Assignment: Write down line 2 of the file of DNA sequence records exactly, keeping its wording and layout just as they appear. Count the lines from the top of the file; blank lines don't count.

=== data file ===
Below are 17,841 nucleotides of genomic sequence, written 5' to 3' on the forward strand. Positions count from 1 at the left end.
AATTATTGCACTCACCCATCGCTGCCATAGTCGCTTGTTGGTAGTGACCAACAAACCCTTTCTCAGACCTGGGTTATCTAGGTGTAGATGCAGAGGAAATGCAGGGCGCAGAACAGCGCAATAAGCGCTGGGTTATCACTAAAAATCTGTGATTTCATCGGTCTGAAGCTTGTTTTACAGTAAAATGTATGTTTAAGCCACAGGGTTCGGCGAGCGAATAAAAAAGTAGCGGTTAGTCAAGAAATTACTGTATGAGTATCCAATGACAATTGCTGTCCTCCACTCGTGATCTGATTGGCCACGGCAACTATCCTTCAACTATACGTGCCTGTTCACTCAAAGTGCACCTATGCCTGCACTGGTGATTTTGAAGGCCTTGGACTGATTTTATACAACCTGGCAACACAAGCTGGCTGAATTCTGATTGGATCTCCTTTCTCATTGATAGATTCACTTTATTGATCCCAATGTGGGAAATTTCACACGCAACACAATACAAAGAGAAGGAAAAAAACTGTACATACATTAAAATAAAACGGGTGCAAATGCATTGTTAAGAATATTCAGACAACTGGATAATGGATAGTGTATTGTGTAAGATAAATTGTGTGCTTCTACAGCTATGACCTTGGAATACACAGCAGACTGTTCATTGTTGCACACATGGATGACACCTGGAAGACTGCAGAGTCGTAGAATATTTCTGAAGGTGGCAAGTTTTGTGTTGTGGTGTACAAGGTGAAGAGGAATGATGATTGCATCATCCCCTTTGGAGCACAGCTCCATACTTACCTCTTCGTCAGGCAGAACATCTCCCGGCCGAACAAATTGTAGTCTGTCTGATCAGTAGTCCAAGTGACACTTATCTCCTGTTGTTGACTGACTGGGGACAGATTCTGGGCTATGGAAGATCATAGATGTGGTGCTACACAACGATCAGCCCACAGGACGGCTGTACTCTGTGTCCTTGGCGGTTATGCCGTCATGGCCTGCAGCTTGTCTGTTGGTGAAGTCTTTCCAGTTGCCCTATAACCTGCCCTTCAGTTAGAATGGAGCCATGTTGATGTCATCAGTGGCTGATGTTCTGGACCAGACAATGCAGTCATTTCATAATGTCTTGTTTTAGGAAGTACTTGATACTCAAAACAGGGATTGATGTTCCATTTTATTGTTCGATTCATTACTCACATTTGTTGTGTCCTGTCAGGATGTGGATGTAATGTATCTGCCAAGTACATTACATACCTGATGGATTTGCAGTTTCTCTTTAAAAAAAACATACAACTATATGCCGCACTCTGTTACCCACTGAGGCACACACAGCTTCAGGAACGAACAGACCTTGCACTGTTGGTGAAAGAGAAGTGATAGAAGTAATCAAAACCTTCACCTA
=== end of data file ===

AATTATTGCACTCACCCATCGCTGCCATAGTCGCTTGTTGGTAGTGACCAACAAACCCTTTCTCAGACCTGGGTTATCTAGGTGTAGATGCAGAGGAAATGCAGGGCGCAGAACAGCGCAATAAGCGCTGGGTTATCACTAAAAATCTGTGATTTCATCGGTCTGAAGCTTGTTTTACAGTAAAATGTATGTTTAAGCCACAGGGTTCGGCGAGCGAATAAAAAAGTAGCGGTTAGTCAAGAAATTACTGTATGAGTATCCAATGACAATTGCTGTCCTCCACTCGTGATCTGATTGGCCACGGCAACTATCCTTCAACTATACGTGCCTGTTCACTCAAAGTGCACCTATGCCTGCACTGGTGATTTTGAAGGCCTTGGACTGATTTTATACAACCTGGCAACACAAGCTGGCTGAATTCTGATTGGATCTCCTTTCTCATTGATAGATTCACTTTATTGATCCCAATGTGGGAAATTTCACACGCAACACAATACAAAGAGAAGGAAAAAAACTGTACATACATTAAAATAAAACGGGTGCAAATGCATTGTTAAGAATATTCAGACAACTGGATAATGGATAGTGTATTGTGTAAGATAAATTGTGTGCTTCTACAGCTATGACCTTGGAATACACAGCAGACTGTTCATTGTTGCACACATGGATGACACCTGGAAGACTGCAGAGTCGTAGAATATTTCTGAAGGTGGCAAGTTTTGTGTTGTGGTGTACAAGGTGAAGAGGAATGATGATTGCATCATCCCCTTTGGAGCACAGCTCCATACTTACCTCTTCGTCAGGCAGAACATCTCCCGGCCGAACAAATTGTAGTCTGTCTGATCAGTAGTCCAAGTGACACTTATCTCCTGTTGTTGACTGACTGGGGACAGATTCTGGGCTATGGAAGATCATAGATGTGGTGCTACACAACGATCAGCCCACAGGACGGCTGTACTCTGTGTCCTTGGCGGTTATGCCGTCATGGCCTGCAGCTTGTCTGTTGGTGAAGTCTTTCCAGTTGCCCTATAACCTGCCCTTCAGTTAGAATGGAGCCATGTTGATGTCATCAGTGGCTGATGTTCTGGACCAGACAATGCAGTCATTTCATAATGTCTTGTTTTAGGAAGTACTTGATACTCAAAACAGGGATTGATGTTCCATTTTATTGTTCGATTCATTACTCACATTTGTTGTGTCCTGTCAGGATGTGGATGTAATGTATCTGCCAAGTACATTACATACCTGATGGATTTGCAGTTTCTCTTTAAAAAAAACATACAACTATATGCCGCACTCTGTTACCCACTGAGGCACACACAGCTTCAGGAACGAACAGACCTTGCACTGTTGGTGAAAGAGAAGTGATAGAAGTAATCAAAACCTTCACCTA